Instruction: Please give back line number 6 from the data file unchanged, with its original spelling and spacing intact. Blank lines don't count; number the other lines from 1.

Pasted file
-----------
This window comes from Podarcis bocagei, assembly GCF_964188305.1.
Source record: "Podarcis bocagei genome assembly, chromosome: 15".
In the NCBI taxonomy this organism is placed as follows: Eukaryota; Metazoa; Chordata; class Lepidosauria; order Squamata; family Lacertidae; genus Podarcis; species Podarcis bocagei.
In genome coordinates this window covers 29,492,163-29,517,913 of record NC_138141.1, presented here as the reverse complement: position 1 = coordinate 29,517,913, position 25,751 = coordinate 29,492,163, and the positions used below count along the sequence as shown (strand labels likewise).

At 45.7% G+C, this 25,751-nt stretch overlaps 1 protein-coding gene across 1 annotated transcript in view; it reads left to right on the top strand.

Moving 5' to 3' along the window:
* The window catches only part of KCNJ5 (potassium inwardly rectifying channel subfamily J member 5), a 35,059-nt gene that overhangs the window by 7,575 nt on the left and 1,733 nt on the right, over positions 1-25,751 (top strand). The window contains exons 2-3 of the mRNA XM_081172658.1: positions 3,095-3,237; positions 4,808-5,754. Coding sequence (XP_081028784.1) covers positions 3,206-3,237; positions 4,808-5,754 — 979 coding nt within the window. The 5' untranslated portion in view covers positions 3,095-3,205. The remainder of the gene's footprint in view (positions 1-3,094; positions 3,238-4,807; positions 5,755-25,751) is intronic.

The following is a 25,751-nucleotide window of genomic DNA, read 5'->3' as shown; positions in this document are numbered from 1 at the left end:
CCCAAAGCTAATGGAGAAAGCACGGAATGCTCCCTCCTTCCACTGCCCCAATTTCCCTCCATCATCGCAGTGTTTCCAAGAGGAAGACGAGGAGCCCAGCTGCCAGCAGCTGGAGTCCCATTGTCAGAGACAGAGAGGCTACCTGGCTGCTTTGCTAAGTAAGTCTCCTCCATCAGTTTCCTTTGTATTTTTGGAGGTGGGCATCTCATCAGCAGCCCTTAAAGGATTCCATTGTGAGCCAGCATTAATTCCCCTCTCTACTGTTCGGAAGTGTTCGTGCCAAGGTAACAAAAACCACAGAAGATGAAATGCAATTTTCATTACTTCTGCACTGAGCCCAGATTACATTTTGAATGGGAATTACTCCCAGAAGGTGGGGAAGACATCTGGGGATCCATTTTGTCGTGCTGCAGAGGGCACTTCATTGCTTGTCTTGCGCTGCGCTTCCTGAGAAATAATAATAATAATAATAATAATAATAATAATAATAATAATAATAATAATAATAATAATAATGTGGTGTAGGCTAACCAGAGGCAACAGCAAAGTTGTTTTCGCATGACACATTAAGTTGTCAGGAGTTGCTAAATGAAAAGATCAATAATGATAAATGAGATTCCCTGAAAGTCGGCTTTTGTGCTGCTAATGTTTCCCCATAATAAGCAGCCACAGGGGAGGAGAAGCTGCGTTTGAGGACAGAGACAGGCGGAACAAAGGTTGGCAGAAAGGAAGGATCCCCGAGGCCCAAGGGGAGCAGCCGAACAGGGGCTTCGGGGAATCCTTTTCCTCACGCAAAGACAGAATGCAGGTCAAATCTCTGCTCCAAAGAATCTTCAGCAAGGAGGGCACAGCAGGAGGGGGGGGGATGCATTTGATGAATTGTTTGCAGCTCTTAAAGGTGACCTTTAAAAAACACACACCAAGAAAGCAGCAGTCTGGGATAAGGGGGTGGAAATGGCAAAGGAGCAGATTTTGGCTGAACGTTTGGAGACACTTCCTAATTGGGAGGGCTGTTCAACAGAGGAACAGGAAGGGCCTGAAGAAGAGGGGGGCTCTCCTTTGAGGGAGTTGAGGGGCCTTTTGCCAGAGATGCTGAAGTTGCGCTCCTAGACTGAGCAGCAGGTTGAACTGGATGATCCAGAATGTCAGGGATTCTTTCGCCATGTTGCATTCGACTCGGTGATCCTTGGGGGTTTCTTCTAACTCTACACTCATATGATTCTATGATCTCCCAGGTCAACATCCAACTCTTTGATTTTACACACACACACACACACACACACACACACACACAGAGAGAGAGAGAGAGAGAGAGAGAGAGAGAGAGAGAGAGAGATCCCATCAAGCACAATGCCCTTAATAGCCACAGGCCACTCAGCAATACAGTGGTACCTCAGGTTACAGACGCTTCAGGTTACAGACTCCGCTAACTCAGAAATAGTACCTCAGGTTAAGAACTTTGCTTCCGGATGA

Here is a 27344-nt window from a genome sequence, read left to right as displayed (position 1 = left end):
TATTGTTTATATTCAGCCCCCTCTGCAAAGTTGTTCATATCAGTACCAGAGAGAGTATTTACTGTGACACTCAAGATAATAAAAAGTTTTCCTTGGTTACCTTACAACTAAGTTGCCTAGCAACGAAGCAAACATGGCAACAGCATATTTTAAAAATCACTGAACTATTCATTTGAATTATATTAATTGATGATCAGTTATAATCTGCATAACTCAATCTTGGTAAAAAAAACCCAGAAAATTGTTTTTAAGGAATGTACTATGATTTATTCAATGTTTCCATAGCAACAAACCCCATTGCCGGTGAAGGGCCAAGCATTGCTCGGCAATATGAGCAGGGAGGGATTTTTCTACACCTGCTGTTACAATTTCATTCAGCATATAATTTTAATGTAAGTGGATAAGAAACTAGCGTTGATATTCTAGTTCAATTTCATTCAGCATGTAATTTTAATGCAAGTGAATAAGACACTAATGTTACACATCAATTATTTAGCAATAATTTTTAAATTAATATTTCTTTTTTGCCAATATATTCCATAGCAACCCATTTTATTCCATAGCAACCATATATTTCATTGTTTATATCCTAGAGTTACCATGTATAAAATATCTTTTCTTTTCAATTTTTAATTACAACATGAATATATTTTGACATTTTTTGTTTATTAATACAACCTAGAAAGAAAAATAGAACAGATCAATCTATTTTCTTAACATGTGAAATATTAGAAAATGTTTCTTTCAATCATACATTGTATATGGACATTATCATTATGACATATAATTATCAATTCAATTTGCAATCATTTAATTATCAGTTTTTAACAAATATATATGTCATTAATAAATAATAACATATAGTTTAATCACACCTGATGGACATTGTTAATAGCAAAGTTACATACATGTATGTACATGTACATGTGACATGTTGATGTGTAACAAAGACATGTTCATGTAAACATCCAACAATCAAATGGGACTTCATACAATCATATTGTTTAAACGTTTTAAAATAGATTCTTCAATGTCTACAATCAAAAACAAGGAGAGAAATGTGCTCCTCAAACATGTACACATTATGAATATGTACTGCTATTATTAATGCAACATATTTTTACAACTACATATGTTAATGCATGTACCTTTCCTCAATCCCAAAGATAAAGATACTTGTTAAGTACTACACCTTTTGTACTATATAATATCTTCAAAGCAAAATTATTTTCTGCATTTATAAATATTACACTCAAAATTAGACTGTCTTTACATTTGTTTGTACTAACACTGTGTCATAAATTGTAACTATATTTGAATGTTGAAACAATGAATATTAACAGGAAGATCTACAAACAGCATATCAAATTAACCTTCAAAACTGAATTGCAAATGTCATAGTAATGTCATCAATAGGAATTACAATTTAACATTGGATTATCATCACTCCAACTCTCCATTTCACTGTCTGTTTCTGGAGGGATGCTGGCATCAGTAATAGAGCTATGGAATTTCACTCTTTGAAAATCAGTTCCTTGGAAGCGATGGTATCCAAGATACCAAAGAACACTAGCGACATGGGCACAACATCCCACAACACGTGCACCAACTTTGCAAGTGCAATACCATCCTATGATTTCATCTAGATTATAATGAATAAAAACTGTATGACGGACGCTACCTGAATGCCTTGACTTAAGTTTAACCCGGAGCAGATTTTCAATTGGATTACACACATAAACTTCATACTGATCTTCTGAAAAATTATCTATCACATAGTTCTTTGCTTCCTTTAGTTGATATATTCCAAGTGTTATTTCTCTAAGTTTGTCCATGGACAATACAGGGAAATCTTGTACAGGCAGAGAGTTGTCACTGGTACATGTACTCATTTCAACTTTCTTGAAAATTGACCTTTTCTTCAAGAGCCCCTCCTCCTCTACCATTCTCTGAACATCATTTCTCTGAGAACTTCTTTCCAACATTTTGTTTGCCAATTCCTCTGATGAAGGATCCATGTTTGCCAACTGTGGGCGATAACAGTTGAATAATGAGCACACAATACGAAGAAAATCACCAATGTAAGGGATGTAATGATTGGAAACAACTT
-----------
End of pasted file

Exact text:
Moving 5' to 3' along the window: